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58 | ATMOSPHERE vs VACUUM • That's All Right , Mama !
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Some of us learned before starting school. Regardless of grammar, I'm happy that people are still learning things.

+Michael Ramkissoon I prefer to think of not as a lack of pressure, but the weight of our atmosphere crushing the container.
What relation between topic and picture ?
This topic: "That's All Right , Mama !"?

Probably just being silly. This is a reverse animation of the original where the container gets crushed. Maybe this topic is along the lines of "it's ok, I fixed it" or something.

Well, if I remember correctly, the highest possible vacuum is 14.7 PSI at sea level because this is atmospheric press. That seems insufficient to crush that...
1 Atmosphere pressure... but apparently it crushed due to creating a vacuum inside. But this is basically what would happen to a submarine if it wasn't engineered well and went too deep.
I'm well behind school days and don't ever remember studying pressure in that kind of detail, but this chart seems to point to 14.7 PSI being atmospheric pressure at sea level. I don't believe that means that's the maximum vacuum you could attain at sea level. I'm sure with the right vessel, you could attain almost absolute vacuum.

But my guess that you need to go below 14.7 PSI at sea level to cause a collapse like this. The father below 14.7, the more pressure exerted on the vessel to make it collapse. For a theoretical example, maybe a soda can would only require 14.5psi to collapse but this tanker might require 5psi before it implodes.

Just guessing. Someone might have the real math.
OK..thank a lot..answer my question.
When talking about pressure, usually the important thing is the difference in pressure between two points.

In this case, outside the tanker (if it is at sea level) the air is pushing on the sides of the tanker at 14.7 Pounds per Square Inch (PSI). That means for every 1 inch by 1 inch square, it's like someone is pushing at 14.7 pounds on the tanker. Typically, there is also air on the inside pushing at the same force. However, the absolute best vacuum you could have would make it so that there is absolutely nothing inside the tanker. That would make it 0 PSI on the inside. So, at sea level, if it's open to the atmosphere on the outside, the most powerful vacuum would make it so that there was 14.7 PSI pushing on that tanker.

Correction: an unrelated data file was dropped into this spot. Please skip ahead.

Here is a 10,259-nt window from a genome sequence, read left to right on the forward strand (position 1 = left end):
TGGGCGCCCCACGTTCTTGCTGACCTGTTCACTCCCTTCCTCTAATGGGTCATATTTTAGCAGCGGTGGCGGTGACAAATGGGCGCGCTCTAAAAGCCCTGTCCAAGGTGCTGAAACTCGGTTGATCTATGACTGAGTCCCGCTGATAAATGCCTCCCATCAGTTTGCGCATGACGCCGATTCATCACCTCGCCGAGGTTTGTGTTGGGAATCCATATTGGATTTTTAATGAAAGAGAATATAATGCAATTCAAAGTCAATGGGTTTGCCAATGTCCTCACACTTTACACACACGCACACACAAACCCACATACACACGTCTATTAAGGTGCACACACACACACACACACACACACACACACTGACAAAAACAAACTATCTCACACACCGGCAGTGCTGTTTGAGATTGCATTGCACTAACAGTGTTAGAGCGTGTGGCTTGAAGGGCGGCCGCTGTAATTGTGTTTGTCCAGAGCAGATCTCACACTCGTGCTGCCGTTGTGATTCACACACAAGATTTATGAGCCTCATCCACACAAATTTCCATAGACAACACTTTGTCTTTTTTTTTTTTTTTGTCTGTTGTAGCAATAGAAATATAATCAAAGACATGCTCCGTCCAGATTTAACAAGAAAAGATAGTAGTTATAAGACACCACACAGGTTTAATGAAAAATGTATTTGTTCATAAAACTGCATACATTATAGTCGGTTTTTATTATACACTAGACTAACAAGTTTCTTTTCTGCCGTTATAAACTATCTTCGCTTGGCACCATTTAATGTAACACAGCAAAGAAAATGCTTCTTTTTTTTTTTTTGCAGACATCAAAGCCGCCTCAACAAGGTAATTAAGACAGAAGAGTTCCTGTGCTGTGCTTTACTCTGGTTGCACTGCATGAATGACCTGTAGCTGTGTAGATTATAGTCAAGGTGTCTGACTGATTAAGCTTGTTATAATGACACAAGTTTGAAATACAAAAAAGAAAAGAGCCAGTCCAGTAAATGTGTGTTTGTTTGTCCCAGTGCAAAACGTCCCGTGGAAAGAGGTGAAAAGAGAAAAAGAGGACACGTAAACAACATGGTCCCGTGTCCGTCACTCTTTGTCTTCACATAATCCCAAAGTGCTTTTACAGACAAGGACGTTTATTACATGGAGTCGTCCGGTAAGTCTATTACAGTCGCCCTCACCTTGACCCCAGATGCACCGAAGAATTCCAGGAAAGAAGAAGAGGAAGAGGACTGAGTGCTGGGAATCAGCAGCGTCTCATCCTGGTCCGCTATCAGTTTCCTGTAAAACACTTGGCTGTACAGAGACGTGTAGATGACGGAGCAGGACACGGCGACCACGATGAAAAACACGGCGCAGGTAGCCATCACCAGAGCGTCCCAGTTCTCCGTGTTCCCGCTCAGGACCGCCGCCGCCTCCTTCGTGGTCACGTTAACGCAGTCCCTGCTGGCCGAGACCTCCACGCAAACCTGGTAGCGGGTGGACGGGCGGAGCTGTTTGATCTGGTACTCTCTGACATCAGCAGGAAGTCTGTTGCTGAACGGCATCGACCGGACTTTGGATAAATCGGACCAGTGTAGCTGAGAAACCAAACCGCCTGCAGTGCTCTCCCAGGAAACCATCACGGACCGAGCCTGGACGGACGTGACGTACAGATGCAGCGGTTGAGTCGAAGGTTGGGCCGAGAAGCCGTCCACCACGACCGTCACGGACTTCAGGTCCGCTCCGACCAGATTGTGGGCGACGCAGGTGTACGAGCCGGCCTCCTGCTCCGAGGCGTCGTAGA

14.7 PSI is a lot on a large object. Think about this way. That tanker probably has a 5 foot radius on the the endcaps and is what, 20 feet long (I'm probably underestimating that considerably). Even in that case, it would be 158000 Pounds or 79 Tons of pressure pushing down on that tanker.

The important fact here is that the most powerful vacuum imaginable could only make the pressure 0 PSI.

For further thought, if the inside of the tanker was filled with air at sea level pressure, sealed, then brought 33 feet under water, the tanker would crush as well. That's because the the pressure outside would be double or (29.4 PSI) and the pressure inside would be 14.7 PSI, making the pressure differential 14.7 PSI.
I'd say that tanker was 40ft long
This gif is reversed, if you want to see the same effect, drink a small carton of juice with a straw and then keep sucking even after all the juice is gone.
The original non-reversed GIF is at the link on this post.

Here's the original video, apparently:
God always forgive, man sometimes forgives, nature never forgives.
or....maybe yo REWINDED the video so it would make it look like it was pushing air through it.
@40ft long it could go as high as 203K lbs, or 101 tons.
the tank = possible..
the chassis = maybe impossible..
+Farid P.O. Actually most of the strength is in the tank itself, quite a lot of other tankers don't even have a chassis at all, just subframes at each end.
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